It still doesn’t have the snap it needs, but it’s the important bits in 15 words. Hope it helps you punch it up.
I’ve got a whole fle of rewrites on my sentance, and I’m still not happy with it yet. 8)
Jannie Ernst says
Randy, thank you so much for this site. It’s like going to college – only, I don’t think any college could have taught me as much as you and my fellow writers are doing at the moment. After a few days of the one-sentence discussions, my own sentence (which looked fine a few days ago) looks quite feeble now. I’ll keep on trying.
Carrie Stuart Parks says
I am soooo enjoying this. Is it to late to join in with an offering of a sentence?
A forensic artist stumbles upon the killing grounds of a vengeful serial killer.
Eve Nielsen says
Since Carrie added hers, I’ll add mine as well-for all it’s worth 🙂
*A rejected girl discovers her gift of flight and heralds a revolution.
Pam Halter says
This is harder than writing the whole novel! But I’m still working on mine. Thanks, Randy, for getting us going. Our one sentence description is SO important.
Joleena Thomas says
What I think is important about working within these tight parameters, is that it makes us take a hard look at what the essence of the story is. What’s it _really_ about?
Sure, a story can be complex and have sub-plots. It is driven by both external and internal forces and many kinds of change.
The question I think we’re asking ourselves here though is strictly defined: what kind of cloak do we want to wrap it in? What is the package to look like?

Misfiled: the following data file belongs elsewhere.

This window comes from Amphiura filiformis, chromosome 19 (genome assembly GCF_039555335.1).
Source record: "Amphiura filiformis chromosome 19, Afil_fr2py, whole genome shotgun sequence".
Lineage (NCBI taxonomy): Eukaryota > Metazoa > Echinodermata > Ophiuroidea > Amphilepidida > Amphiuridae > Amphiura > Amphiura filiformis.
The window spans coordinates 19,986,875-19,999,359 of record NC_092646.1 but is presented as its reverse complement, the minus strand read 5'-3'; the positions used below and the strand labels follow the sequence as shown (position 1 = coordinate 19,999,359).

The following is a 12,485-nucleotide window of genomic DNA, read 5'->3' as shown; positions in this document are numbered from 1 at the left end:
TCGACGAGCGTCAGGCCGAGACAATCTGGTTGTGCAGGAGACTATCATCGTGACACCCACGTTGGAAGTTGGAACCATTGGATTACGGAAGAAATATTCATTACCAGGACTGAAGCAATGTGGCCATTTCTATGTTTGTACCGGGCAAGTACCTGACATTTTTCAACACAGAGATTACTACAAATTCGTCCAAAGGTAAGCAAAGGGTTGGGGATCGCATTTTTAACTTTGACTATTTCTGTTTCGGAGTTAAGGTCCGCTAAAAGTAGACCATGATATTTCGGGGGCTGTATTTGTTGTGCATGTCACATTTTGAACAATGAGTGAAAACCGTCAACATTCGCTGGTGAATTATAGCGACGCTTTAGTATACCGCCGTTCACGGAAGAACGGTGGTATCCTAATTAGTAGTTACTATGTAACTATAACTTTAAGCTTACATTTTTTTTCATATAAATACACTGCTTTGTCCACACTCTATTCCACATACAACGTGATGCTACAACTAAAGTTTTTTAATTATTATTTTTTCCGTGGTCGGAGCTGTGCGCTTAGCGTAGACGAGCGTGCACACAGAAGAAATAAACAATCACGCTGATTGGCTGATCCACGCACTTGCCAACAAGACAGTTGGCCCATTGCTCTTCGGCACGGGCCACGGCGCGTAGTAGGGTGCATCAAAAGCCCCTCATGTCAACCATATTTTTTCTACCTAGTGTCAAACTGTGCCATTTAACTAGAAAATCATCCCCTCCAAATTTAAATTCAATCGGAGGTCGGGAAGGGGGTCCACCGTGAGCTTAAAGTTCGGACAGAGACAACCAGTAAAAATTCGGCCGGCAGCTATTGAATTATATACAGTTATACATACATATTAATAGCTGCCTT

Sometimes, and I think Randy mentioned this once. If we’re having a real hard time nailing our sentence, the problem might be that we don’t really know our story as well as we thought. And of course, if it isn’t written yet, we probably don’t.
On the other hand, if it’s already been written, maybe we’re looking at it from this parental perspective where we want to _care_ for it before it goes into the world. We have these lofty ideas about it and want to pack it all in, but that defeats the purpose and inhibits our ability to write with the sparseness of who is doing what and why in ten or fifteen words.
I think that our own feelings towards our summation is probably a good gage for the story itself, or at least our understanding of it. It’s possible that we’re just lousy at one liners, but if we feel that after all of our efforts, something is missing, then we must ask ourselves what and why.
Only we know, when we get the feeling that a story is complete. That it’s _done_ and totally cooked.
It’s probable that if a story is evolving, the one liner will too.
A note on Carrie Stuart Parks’, and Eve Nielsen’s:
I think you’ve both got it down perfectly. Excellent, I think.
Thanks, Carrie. I like your version. I’ll see what else I can come up with.
The American Library Association has a sight for what it calls ‘notable books’. Many of them have one sentence summaries in the spirit of what Randy is trying to teach us. Here’s the link:
Eve Nielsen says
Thanks Joleen! It only took a week, lol.